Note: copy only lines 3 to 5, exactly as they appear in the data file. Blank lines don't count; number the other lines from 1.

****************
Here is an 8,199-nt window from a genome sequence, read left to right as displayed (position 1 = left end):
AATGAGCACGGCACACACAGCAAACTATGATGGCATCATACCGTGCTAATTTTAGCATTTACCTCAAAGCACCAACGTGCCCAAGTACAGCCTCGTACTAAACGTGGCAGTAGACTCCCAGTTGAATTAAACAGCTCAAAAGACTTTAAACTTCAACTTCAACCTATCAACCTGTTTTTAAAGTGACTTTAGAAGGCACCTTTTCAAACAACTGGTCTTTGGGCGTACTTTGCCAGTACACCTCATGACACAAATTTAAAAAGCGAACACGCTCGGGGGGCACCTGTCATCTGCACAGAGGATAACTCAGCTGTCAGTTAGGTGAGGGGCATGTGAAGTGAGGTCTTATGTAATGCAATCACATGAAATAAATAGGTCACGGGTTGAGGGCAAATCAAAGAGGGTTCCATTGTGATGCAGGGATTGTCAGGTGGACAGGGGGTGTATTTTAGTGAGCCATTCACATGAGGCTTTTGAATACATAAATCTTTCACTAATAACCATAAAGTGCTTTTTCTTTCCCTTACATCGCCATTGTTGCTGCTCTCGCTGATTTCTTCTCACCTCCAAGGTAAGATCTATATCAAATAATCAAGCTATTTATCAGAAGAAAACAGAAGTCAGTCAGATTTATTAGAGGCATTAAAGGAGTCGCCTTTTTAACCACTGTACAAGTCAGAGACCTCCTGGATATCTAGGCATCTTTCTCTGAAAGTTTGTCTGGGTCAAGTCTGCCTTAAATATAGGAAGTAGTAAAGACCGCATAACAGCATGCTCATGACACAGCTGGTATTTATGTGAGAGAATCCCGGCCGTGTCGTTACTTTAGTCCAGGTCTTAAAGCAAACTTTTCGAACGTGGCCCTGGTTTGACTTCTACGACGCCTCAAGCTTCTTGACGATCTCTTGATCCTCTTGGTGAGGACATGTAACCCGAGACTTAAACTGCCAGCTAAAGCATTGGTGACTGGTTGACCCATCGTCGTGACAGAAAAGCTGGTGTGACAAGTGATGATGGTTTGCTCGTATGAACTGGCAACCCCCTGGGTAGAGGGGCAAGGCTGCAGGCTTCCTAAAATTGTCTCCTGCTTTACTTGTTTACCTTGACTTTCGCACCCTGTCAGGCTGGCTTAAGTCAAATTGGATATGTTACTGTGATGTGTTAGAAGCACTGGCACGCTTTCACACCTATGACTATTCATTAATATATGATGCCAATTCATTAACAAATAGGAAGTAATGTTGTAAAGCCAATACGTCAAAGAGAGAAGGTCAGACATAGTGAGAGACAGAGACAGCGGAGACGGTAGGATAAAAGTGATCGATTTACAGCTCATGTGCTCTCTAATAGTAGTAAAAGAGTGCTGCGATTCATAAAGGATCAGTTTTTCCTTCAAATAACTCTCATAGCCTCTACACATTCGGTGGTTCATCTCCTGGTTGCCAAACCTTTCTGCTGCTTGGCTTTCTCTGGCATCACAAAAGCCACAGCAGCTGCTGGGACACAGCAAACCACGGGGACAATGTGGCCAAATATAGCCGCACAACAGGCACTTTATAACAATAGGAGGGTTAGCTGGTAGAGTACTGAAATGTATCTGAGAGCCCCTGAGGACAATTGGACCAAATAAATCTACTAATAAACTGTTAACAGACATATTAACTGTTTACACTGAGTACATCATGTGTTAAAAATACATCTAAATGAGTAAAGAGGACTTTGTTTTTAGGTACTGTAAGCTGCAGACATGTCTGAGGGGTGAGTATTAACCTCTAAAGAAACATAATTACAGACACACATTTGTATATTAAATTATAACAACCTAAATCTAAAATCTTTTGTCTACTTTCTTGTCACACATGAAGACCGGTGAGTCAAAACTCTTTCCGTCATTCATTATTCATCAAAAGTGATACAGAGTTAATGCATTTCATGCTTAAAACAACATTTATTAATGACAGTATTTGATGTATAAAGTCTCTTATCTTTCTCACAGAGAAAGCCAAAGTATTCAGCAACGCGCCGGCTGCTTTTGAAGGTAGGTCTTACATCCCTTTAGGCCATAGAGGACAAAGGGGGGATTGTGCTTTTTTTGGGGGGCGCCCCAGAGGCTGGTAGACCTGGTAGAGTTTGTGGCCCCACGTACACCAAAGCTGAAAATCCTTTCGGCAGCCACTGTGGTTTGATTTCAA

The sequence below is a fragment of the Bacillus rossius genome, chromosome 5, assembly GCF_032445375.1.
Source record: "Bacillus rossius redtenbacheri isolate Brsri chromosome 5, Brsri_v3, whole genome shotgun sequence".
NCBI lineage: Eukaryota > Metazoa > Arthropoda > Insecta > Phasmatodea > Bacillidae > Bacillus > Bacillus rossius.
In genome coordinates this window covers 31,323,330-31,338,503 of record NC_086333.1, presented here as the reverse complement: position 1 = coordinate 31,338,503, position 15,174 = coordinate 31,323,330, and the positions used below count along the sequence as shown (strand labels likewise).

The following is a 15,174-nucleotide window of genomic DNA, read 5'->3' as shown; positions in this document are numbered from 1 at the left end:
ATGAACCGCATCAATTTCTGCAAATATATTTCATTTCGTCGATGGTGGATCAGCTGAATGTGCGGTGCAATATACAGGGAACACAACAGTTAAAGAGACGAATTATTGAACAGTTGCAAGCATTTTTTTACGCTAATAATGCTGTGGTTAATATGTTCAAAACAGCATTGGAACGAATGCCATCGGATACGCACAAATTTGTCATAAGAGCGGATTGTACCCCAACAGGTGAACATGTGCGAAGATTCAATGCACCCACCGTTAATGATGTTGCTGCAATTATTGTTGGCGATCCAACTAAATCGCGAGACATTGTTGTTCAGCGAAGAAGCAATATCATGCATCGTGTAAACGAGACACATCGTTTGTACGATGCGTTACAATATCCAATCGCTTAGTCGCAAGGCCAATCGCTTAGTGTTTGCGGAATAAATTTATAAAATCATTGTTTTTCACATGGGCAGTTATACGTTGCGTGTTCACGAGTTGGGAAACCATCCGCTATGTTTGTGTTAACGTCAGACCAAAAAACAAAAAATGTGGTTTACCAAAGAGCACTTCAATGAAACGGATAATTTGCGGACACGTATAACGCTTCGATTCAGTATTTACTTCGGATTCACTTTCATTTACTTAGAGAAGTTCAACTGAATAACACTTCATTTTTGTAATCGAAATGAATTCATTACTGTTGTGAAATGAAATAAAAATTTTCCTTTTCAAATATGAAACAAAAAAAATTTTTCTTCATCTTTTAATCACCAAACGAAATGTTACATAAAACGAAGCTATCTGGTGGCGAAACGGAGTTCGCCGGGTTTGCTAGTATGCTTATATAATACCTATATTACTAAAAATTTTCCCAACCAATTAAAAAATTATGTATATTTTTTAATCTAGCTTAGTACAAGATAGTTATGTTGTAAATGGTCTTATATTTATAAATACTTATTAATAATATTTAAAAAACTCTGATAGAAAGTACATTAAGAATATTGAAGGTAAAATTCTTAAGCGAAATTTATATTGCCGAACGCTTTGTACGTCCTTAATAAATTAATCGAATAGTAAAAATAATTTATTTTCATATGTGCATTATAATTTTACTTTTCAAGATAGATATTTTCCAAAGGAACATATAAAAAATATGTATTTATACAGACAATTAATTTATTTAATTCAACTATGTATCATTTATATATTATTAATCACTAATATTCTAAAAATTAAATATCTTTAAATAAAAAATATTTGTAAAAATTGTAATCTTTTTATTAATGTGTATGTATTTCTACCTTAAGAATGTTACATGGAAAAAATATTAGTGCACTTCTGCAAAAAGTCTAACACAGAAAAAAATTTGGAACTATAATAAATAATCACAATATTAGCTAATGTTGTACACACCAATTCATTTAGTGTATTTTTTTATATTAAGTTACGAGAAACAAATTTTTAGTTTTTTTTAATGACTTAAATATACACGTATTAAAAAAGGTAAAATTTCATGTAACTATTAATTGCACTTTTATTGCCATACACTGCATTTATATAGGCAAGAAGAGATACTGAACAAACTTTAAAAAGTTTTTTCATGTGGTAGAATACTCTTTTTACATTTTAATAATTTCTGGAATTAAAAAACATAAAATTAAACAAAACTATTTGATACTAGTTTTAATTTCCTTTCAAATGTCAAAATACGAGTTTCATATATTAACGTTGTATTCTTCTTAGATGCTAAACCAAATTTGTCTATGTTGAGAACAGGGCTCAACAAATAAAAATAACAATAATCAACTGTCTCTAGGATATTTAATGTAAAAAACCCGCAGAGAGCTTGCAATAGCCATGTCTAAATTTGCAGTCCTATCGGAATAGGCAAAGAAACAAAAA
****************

The sequence below is a fragment of the Bacillus rossius genome, chromosome 5, assembly GCF_032445375.1.
Source record: "Bacillus rossius redtenbacheri isolate Brsri chromosome 5, Brsri_v3, whole genome shotgun sequence".
NCBI lineage: Eukaryota > Metazoa > Arthropoda > Insecta > Phasmatodea > Bacillidae > Bacillus > Bacillus rossius.